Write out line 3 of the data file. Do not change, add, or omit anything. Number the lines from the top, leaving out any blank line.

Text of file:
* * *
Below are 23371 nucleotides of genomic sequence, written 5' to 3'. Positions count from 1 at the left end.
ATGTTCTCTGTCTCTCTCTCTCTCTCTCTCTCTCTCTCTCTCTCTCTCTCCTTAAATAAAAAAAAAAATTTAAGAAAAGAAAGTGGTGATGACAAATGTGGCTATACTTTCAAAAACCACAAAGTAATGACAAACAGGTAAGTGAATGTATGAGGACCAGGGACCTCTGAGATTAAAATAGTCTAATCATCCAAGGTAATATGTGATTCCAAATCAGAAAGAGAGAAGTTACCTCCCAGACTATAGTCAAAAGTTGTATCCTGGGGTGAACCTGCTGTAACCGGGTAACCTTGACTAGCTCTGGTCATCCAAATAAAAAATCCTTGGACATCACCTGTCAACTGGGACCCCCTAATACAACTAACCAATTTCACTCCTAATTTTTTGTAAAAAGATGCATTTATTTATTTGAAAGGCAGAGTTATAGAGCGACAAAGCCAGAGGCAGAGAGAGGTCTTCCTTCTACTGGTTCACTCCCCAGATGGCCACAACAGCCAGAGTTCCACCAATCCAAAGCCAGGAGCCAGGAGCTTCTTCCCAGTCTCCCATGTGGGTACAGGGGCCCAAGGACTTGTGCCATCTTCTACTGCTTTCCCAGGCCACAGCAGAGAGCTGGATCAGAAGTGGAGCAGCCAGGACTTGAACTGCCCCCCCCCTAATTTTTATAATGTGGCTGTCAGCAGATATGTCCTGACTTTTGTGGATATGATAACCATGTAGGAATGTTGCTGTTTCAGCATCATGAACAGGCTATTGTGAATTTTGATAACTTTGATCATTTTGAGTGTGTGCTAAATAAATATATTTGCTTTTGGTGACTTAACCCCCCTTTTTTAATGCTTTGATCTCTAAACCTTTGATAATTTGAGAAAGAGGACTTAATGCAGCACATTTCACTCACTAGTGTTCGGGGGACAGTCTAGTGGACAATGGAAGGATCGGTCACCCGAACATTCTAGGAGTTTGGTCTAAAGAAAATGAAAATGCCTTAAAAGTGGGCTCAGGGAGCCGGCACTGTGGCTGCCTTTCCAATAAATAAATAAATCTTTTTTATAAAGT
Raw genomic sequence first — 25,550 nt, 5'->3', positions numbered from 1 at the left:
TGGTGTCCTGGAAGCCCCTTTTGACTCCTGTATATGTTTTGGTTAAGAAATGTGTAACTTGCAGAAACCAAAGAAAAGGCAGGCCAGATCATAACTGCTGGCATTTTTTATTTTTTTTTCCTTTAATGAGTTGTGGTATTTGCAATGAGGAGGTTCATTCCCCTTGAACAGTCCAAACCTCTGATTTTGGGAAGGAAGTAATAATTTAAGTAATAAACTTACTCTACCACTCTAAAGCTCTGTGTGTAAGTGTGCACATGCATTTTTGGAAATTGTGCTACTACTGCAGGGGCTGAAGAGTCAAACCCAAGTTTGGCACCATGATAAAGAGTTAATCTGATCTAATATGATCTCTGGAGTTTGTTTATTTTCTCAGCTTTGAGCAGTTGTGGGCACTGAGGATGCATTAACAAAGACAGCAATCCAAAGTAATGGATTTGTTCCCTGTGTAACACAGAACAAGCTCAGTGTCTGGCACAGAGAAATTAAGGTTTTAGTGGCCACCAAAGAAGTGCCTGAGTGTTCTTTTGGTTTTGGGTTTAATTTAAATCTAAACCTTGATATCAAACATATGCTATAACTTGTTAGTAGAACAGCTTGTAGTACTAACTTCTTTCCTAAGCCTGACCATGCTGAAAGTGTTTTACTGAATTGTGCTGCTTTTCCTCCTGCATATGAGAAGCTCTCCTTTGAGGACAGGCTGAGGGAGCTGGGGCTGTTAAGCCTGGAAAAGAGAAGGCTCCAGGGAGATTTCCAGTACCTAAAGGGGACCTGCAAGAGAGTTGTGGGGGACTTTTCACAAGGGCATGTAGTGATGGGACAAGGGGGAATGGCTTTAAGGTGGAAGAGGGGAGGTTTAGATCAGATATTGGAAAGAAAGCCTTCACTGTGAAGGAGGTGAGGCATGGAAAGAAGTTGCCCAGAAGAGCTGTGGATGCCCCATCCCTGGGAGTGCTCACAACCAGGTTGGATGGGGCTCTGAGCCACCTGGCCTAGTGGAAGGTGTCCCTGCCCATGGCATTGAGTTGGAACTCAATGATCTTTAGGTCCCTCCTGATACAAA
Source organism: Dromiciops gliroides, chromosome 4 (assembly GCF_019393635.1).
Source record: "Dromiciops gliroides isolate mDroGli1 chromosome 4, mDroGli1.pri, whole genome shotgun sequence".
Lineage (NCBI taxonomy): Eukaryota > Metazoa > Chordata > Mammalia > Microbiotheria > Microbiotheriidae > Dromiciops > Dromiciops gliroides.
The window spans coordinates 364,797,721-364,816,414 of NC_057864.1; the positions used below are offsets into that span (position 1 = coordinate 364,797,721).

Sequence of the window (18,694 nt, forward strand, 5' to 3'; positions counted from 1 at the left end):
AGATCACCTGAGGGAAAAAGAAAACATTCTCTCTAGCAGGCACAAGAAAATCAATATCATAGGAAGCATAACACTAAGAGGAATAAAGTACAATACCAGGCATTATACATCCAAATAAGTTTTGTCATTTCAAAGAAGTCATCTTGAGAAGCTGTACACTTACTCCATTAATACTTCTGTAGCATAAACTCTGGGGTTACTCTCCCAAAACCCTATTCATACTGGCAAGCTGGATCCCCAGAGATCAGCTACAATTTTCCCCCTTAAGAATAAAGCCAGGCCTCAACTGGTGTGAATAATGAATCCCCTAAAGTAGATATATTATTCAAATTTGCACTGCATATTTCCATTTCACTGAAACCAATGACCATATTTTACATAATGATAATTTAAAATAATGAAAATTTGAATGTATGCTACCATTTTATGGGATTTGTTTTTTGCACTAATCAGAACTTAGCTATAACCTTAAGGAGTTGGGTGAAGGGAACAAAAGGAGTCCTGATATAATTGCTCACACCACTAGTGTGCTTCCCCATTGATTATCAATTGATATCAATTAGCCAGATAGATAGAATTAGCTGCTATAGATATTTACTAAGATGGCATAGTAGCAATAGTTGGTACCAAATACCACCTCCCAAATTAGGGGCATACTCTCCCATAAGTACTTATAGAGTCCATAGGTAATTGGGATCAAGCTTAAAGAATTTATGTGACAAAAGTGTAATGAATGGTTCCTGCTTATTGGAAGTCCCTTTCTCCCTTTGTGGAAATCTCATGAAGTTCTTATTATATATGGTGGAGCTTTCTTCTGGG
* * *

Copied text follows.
Raw genomic sequence first — 25,550 nt, 5'->3', positions numbered from 1 at the left: